The Irish Mail on Sunday - TV Week - - FRONT PAGE -


I’ve been booked to ap­pear on next week’s Ques­tion Time, so tuned in tonight to see if host David Dim­bleby tried any­thing tricksy when he an­nounced my forth­com­ing ap­pear­ance.

‘Next week…’ he said, ‘Our panel will in­clude the broad­caster Piers Mor­gan.’

Dim­bleby then de­lib­er­ately paused and pursed his lips like he’d sucked a par­tic­u­larly sharp lemon, which of course en­cour­aged the au­di­ence to fill the air with pan­tomime vil­lain boos. ‘I didn’t ask for that!’ he smirked, de­light­edly, know­ing that’s exactly what he was ask­ing for.


The most cred­i­ble com­pli­ments are al­ways those wrenched from long-time crit­ics.

‘Piers Mor­gan’s an oaf, a tool, a buf­foon, an out-of-con­trol trunk bucket, a hu­man wreck­ing ball, a wal­nut-brained ego­ma­niac, the punch­line to a bril­liant joke he’ll never get,’ wrote The Sun’s TV pun­dit Ally Ross to­day. ‘He’s a smirk jerk, clam jam, and a yawn­ing great t**topo­to­mus with a sur­pris­ingly small mouth but enor­mous bald­ing head.’

Then it came: ‘Piers is also – and I say this through heav­ily grit­ted teeth – one of the best things to ever hap­pen to Bri­tain’s break­fast tele­vi­sion.’

This is what we call in the news­pa­per trade a ‘dropped in­tro’.


In my pre­dic­tions for 2017, I de­clared: ‘On the 50th an­niver­sary of the world’s first heart trans­plant, Lord Sugar an­nounces he has ap­plied to have one. The ap­pli­ca­tion’s re­jected be­cause doc­tors find no ev­i­dence of any ex­ist­ing heart in his body.’ To­day, it emerged Sugar’s just had emer­gency heart surgery to fix a nar­rowed artery with the in­ser­tion of a stent. The old growler’s tried all man­ner of ruses to prove my pre­dic­tions wrong over the years, but this is ridicu­lous.


To Ques­tion Time in Peter­bor­ough.

‘You chucked me un­der a mas­sive bus last week!’ I re­mon­strated as David Dim­bleby ar­rived in the green room.

‘I most cer­tainly did not,’ he re­torted. ‘I just let the words “Piers Mor­gan” hang in the air and the au­di­ence re­acted ac­cord­ingly…’

The panel, which this week in­cluded the Bri­tain’s shadow for­eign sec­re­tary, Emily Thorn­berry and the trans­port sec­re­tary, Chris Grayling, is al­ways given a dummy ques­tion to warm every­one up be­fore the real pro- gramme starts. I was mind­ful of the ad­vice Roy Hat­ter­s­ley once gave me: ‘Make them laugh dur­ing the fake ques­tion and they’ll be on your side the whole pro­gramme.’

Tonight it was whether cannabis should be le­galised.

‘Ever had a spliff, David?’ I asked the host, as the au­di­ence roared.

‘No!’ he ex­claimed in­dig­nantly, and some­what im­plau­si­bly as he once cam­paigned in the Six­ties to de­crim­i­nalise the drug.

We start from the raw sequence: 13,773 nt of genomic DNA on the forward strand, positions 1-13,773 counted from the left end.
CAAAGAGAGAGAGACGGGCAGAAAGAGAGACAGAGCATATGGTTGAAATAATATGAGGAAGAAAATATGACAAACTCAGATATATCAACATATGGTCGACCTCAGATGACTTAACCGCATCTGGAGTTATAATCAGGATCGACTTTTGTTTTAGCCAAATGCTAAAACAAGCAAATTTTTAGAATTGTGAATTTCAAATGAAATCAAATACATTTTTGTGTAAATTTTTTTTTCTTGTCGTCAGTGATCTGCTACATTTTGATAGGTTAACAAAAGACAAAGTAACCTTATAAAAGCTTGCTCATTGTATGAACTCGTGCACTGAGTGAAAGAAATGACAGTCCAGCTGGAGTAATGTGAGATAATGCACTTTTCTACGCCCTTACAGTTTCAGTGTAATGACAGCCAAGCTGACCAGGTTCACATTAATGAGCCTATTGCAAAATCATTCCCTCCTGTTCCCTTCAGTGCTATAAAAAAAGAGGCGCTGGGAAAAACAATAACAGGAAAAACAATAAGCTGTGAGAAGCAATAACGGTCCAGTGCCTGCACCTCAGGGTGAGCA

‘Not even a cheeky one where you didn’t in­hale?’ ‘NO!’ It was a fun, feisty show no­table for the fact I never once got booed, even when I de­fended Don­ald Trump.

In fact, highly un­usu­ally, I got loudly ap­plauded for vir­tu­ally ev­ery­thing I said.

At the post-show din­ner, we dis­cussed the fact this was my 21st ap­pear­ance.

‘Do I get a car­riage clock or some­thing, David?’ I asked. ‘No,’ he replied. ‘We save those for our long­est-run­ning guests.’ ‘I can’t be far off, surely?’ A pro­ducer pulled out a chart that re­vealed I’m now the 31st most reg­u­lar liv­ing pan­el­list, a list led by Shirley Williams (56 times) and Ken Clarke (55). But, cru­cially, I’m the third most reg­u­lar non-politi­cian liv­ing pan­el­list af­ter Me­lanie Phillips (25) and Peter Hitchens (23).

‘We ac­tu­ally had one sug­gested ques­tion from an au­di­ence mem­ber tonight ask­ing if you were going to re­place me as host,’ said Dim­bleby. ‘I said it was point­less de­bat­ing it be­cause there was no way you’d take such a mas­sive pay cut…’

‘Have you re­ally never had a spliff?’ I asked. ‘I don’t recog­nise the term,’ he replied. Then he broke into a gi­ant grin: ‘In my day they were called joints.’

I sat next to Emily and teased her about Labour’s be­lea­guered leader, Calamity Cor­byn. ‘The way your party mem­ber­ship’s now set up, he could be there for an­other 1,000 years. You guys might be doomed to a mil­len­nium of fail­ure.’

‘I have one word for you, Piers,’ she smiled, as the ta­ble fell silent. ‘B ******* !’

At 10.30pm, every­one sud­denly left. ‘There’s a prob­lem with the trains,’ ex­plained a QT as­sis­tant. All eyes turned to Grayling. ‘He’s going by car…’ ex­plained his spe­cial ad­viser.


Last sum­mer, Jen­nifer Anis­ton wrote a blog moan­ing about how aw­ful it is that every­one objectifies her body all the time, and how harm­ful this is to women gen­er­ally.

I re­sponded by point­ing out this was a bit rich given the vast num­ber of heav­ily air­brushed, semi-naked magazine cov­ers Ms Anis­ton has posed for over the years.

‘The least stars like Jen­nifer can do in re­turn for the mas­sive fi­nan­cial and ca­reer boost these fake cov­ers bring them,’ I wrote, ‘is to stop pre­tend­ing it’s all every­one else’s fault that im­pres­sion­able young girls strug­gle with their own beauty and body im­ages.’

Now, in an in­ter­view for Va­ri­ety, she says she was happy the furore made ‘a lit­tle bit’ of dif­fer­ence. ‘It’s def­i­nitely in peo­ple’s con­scious­ness a lot more,’ she opined. Then she added: ‘But you’re al­ways going to have the Piers Mor­gans of the world con­tra­dict­ing some­thing that comes from the heart and say­ing, “You’re a hyp­ocrite.’” Well, yes, Jen, you are – if you’re a hyp­ocrite.

‘I don’t recog­nise the term “spliff”. In my day they were called joints,’ grinned David Dim­bleby

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